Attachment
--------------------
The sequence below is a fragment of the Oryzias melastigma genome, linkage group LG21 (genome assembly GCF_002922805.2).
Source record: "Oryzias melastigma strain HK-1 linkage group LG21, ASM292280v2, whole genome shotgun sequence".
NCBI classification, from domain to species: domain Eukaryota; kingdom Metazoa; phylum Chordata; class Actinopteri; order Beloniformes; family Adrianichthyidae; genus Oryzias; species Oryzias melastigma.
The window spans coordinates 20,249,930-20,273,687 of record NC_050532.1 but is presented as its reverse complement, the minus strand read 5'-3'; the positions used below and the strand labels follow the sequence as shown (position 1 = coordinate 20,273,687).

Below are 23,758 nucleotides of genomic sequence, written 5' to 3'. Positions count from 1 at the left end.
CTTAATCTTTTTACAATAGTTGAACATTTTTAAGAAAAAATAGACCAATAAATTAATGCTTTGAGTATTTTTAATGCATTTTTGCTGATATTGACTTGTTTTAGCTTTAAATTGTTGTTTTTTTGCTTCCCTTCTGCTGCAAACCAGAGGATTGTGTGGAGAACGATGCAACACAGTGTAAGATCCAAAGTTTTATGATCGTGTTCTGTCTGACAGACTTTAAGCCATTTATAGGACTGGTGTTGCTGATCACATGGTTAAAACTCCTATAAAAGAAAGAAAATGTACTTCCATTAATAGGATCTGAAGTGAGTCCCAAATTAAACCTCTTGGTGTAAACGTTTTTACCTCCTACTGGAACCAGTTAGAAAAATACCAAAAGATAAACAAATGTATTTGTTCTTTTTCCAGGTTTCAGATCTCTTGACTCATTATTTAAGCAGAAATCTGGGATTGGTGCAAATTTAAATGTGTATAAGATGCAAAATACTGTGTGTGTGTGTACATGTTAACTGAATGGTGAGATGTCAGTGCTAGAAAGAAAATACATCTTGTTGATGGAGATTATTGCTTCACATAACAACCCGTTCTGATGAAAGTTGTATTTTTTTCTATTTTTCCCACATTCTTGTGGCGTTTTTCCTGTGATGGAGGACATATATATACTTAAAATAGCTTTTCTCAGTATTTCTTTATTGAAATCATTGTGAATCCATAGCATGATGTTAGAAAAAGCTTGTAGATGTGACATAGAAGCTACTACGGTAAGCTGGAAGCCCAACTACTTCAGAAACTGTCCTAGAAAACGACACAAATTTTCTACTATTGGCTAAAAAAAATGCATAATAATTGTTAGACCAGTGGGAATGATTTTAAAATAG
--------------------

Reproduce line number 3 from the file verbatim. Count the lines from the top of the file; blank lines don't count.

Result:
NCBI classification, from domain to species: domain Eukaryota; kingdom Metazoa; phylum Chordata; class Actinopteri; order Beloniformes; family Adrianichthyidae; genus Oryzias; species Oryzias melastigma.